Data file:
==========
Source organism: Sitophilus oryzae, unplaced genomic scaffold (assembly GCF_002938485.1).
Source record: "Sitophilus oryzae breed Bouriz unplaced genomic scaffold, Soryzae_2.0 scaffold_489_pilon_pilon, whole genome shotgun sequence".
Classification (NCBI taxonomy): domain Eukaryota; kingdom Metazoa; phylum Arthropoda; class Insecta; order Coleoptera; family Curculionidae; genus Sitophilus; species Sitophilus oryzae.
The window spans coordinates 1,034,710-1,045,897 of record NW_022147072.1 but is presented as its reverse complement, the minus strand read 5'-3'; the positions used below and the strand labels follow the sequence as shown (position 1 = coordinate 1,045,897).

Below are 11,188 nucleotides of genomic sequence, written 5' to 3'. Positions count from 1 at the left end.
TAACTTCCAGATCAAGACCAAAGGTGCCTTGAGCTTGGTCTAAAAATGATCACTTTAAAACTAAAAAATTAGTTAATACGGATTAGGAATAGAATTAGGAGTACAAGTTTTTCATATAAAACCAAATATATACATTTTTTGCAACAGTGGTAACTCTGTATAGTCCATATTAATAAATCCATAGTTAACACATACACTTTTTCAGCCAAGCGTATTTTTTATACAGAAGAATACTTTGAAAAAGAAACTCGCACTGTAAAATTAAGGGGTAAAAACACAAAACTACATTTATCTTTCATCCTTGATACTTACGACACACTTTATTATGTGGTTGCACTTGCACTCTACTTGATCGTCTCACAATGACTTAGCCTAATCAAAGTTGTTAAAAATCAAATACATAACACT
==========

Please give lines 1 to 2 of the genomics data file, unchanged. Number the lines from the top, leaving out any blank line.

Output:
Source organism: Sitophilus oryzae, unplaced genomic scaffold (assembly GCF_002938485.1).
Source record: "Sitophilus oryzae breed Bouriz unplaced genomic scaffold, Soryzae_2.0 scaffold_489_pilon_pilon, whole genome shotgun sequence".